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CASE REPORT
Year : 2010  |  Volume : 58  |  Issue : 5  |  Page : 758--760

Localization of pilomotor seizure demonstrated by electroencephalography /functional magnetic resonance imaging

Zhiping Yao1, Cheng Luo2, Dezhong Yao2, Dong Zhou1,  
1 Department of Neurology, West China Hospital, Si Chuan University, Cheng du, Sichuan - 610 041, China
2 Perception-Motor Interaction Laboratory, School of Life Science and Technology, University of Electronic Science and Technology of China, ChengDu, 610054, China

Correspondence Address:
Dong Zhou
Department of Neurology, West China Hospital, Si Chuan University, Chengdu, Sichuan - 610 041
China

Abstract

We report the first case of a pilomotor seizure detected by electroencephalography /functional magnetic resonance imaging (EEG/fMRI). An adult woman presented with history of bouts of gooseflesh feeling and poilomotor activity in the left leg following viral encephalitis. 24-hour video-EEG and simultaneous EEG during fMRI revealed ictal discharges in the right parietal and temporal lobes. Associated blood oxygen level- dependent (BOLD) activations were found mainly in the right parietal region. The result represents a different generator of pilomotor seizure compared to prior reports. We suggests that the feeling of gooseflesh could be the core ictal symptom and a direct pathway from the sensory cortex to the lower autonomic system may exist bypassing the classic cerebral autonomic center.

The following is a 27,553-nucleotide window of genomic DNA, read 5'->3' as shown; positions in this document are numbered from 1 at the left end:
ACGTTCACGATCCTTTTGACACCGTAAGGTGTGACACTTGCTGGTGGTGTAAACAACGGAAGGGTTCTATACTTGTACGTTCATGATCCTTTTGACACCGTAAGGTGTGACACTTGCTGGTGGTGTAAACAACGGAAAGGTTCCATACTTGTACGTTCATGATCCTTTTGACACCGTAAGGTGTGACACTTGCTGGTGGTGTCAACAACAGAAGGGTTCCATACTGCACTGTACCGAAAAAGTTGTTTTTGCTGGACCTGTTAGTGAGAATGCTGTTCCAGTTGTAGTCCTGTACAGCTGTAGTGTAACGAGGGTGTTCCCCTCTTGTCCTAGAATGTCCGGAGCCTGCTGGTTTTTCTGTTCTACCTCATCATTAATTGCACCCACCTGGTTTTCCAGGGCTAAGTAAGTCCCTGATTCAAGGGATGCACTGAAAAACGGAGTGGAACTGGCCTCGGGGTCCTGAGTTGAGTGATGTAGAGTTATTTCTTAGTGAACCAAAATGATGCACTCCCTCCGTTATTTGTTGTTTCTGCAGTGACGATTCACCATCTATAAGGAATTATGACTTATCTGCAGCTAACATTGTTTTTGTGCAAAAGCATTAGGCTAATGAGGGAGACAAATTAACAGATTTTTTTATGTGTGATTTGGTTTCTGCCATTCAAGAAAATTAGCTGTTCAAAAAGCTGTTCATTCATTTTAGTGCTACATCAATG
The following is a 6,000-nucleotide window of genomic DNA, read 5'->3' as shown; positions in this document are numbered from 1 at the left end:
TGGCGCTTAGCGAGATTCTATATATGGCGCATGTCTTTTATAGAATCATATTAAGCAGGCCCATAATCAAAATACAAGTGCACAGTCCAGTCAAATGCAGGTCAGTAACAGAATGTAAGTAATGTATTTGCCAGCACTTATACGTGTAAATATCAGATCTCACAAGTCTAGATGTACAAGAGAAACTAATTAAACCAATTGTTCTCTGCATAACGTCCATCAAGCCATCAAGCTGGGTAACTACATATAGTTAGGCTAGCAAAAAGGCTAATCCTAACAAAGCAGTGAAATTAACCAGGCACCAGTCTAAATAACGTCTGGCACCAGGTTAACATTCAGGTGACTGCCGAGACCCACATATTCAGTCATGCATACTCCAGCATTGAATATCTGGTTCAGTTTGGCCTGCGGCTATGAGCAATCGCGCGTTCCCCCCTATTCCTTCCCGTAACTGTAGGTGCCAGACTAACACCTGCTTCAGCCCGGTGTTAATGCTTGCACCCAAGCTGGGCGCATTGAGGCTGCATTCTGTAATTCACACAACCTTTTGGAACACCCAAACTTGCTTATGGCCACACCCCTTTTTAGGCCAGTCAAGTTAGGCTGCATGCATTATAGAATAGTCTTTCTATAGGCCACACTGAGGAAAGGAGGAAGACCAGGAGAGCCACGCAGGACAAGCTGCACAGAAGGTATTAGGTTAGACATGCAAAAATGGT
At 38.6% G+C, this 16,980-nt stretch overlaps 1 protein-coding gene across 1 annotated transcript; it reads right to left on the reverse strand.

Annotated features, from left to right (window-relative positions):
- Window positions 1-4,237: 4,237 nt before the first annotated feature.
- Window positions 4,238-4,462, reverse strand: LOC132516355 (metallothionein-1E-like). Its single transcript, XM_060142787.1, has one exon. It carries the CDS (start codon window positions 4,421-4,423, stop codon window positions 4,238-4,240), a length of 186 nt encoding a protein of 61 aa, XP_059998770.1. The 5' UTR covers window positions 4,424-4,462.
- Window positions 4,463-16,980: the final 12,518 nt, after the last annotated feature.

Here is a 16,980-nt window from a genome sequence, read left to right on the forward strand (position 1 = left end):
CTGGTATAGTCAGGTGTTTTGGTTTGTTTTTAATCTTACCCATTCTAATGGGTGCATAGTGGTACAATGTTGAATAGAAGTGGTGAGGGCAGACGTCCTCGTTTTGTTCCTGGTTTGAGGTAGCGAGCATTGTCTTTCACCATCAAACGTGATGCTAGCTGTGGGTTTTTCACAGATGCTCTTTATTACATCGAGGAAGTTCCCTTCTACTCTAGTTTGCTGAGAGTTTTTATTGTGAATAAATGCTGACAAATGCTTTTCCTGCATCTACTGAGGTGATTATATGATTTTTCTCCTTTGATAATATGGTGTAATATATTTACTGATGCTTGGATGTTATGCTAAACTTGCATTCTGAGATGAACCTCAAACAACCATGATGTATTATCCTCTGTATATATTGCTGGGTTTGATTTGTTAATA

How to cite this article:
Yao Z, Luo C, Yao D, Zhou D. Localization of pilomotor seizure demonstrated by electroencephalography /functional magnetic resonance imaging.Neurol India 2010;58:758-760


How to cite this URL:
Yao Z, Luo C, Yao D, Zhou D. Localization of pilomotor seizure demonstrated by electroencephalography /functional magnetic resonance imaging. Neurol India [serial online] 2010 [cited 2022 Sep 26 ];58:758-760
Available from: https://www.neurologyindia.com/text.asp?2010/58/5/758/72179


Full Text

 Introduction



Autonomic symptoms, such as cardiovascular, papillary, gastroinstestinal, sudomotor, vasomotor, and thermoregulatory functions, are common during many types of epileptic seizures. As one of the associated signs of thermoregulation, pilomotor activity is not rare, especially in temporal lobe epilepsy. [1],[2] However, as the principal and independent ictal manifestation and subtype of autonomic seizure, pilomotor seizure is the least common. The origin of pilomotor seizure has been debated on, and most studies found that it can be detected through scalp EEG, intracranial EEG, [3] magnetoencephalography (MEG), or single photon emission computed tomography (SPECT). [4] Recent advancements in EEG/fMRI provide a more direct and new means to detect seizure origins. The demonstration of the origin of ictal pilomotor activity by EEG/fMRI has not been documented. We reported a patient of secondary unilateral pilomotor seizure with the ictal sign studied by EEG/fMRI and discussed the value of its localization.